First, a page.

About Our Lab
Heart disease is a major health and economic burden worldwide and the leading cause of death in the United States. Although much progress has been made in understanding the causes of ischemic heart disease and heart failure, the molecular underpinnings that contribute to injury have yet to be fully elucidated. Unfortunately, the result is current treatments that are largely ineffective. Our lab aims to better understand the molecular mechanisms responsible for heart injury with the long-term goal of translating these findings to improved therapeutic approaches for patients.
1. Hippo signaling in ischemic heart disease
Mammalian sterile 20-like kinase 1 (Mst1) is a ubiquitously expressed and highly conserved serine/threonine kinase that is activated in the heart during acute myocardial infarction. Mst1 is also the mammalian homolog of Drosophila Hippo, a master regulator of cell growth and death in the fly. Previous work from our group has shown that suppression of Mst1 inhibits injury and prevents cardiac dysfunction after myocardial infarction, suggesting that Mst1 is a promising target of cardiac therapy for ischemic heart disease.
We recently identified Merlin, a scaffold protein and tumor suppressor, as a regulator of Mst1 activation in the stressed heart. Current work is focused on understanding how Merlin is regulated in the heart and how modulation of Merlin activity (i.e. cardiac-specific Merlin knockout mice) affects myocardial infarction.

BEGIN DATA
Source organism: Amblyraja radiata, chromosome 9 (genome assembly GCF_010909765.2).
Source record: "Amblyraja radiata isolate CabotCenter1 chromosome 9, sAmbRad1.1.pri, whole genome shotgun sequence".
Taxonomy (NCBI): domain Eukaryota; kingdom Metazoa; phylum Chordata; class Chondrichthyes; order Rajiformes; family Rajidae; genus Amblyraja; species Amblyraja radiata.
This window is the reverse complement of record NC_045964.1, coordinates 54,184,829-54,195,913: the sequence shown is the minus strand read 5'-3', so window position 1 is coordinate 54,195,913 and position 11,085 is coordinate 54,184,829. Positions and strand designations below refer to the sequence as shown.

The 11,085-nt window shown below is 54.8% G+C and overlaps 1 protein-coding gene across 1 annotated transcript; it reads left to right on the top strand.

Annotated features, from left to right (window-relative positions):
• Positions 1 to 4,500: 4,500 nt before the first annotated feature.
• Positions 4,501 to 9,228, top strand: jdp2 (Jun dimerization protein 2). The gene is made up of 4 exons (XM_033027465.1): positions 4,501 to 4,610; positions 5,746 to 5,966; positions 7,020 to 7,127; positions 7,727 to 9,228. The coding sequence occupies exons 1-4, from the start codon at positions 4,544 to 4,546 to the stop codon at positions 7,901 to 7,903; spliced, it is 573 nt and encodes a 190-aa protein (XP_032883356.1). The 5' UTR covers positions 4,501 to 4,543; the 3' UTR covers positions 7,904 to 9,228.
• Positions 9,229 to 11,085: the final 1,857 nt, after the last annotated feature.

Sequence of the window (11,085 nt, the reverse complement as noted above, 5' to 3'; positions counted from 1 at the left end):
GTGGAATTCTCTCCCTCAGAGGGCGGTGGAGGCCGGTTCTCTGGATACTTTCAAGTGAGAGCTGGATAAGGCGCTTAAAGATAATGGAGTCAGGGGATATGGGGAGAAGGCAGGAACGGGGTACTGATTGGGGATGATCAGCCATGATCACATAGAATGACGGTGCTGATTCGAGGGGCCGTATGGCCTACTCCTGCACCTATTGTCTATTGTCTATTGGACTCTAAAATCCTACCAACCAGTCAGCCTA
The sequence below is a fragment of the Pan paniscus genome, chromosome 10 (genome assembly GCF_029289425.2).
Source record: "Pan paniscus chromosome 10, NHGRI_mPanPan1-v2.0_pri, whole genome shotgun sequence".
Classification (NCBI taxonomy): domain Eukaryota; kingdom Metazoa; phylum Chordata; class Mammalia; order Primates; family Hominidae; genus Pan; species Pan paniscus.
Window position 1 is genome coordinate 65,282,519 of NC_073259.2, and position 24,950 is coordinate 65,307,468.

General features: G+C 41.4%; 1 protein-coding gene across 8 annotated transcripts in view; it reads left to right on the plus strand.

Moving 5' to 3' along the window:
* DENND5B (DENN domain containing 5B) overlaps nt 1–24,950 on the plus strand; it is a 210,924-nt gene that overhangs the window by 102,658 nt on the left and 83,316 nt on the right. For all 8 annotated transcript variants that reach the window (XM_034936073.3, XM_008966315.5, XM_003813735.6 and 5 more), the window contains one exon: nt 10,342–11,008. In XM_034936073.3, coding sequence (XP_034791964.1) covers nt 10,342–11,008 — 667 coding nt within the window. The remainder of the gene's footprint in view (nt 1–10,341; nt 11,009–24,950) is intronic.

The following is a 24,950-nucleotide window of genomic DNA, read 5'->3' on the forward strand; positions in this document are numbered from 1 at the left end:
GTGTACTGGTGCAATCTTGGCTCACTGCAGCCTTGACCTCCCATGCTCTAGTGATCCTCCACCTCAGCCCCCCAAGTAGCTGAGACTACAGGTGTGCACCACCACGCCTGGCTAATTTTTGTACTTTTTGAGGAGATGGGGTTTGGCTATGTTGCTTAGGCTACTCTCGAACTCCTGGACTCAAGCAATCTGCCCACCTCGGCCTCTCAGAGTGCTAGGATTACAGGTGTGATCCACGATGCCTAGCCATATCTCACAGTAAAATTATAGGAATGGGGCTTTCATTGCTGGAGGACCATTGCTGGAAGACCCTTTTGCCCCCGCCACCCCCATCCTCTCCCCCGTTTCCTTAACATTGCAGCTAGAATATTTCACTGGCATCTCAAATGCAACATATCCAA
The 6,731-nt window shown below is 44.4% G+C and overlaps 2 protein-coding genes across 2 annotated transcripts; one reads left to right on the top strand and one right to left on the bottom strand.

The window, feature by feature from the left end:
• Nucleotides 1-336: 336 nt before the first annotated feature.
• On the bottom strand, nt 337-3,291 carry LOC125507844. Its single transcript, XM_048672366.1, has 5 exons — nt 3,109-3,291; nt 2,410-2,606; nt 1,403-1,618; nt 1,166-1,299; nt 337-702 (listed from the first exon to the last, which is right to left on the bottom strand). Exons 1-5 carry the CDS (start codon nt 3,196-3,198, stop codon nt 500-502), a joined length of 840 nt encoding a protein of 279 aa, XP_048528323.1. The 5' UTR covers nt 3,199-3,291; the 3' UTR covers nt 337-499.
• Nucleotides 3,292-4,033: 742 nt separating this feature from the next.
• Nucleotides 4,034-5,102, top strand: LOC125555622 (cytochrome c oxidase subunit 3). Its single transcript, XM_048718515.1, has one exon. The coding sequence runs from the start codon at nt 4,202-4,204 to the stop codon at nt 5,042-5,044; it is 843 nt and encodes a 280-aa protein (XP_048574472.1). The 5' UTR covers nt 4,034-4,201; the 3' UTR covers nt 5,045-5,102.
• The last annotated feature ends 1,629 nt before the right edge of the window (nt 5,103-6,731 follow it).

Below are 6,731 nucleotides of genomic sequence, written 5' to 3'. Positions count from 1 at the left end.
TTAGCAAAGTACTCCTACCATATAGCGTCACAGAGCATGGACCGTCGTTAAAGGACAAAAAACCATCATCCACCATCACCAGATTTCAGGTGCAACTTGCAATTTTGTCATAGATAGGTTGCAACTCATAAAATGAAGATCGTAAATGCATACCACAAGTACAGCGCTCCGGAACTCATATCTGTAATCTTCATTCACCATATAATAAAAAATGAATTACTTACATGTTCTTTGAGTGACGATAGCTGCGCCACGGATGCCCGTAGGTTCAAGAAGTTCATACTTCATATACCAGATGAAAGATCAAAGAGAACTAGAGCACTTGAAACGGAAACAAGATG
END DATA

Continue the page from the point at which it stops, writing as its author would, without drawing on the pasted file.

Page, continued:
Schema: Overview of the Hippo signaling pathway
2. Inflammation and heart injury
We are also interested in the role of inflammation and the innate immune response in ischemic heart disease. It is known that a well-orchestrated inflammatory response is necessary to clear debris, activate reparative cells and promote wound healing after injury. However, excessive and/or prolonged inflammation can have deleterious effects and worsen heart function. Therefore, maintaining a balanced inflammatory response is critical to provide maximum cardioprotection. Recently, our work identified cell-type specific functions of RASSF1A in cardiac fibroblasts and cardiomyocytes, leading to distinct cellular outcomes. This led to the discovery of a novel paracrine signaling pathway that can modulate the heart’s response to chronic stress. We are currently extending these studies to investigate the role of RASSF1A in non-cardiac cell types and examining how modulation of RASSF1A activity can influence inflammatory cell activation and the innate immune response, specifically in the stressed heart.
To investigate these hypotheses we utilize systemic and tissue-specific genetically altered mouse models, as well as primary culture of cardiomyocytes, cardiac fibroblasts, cell lines and viral gene transfer.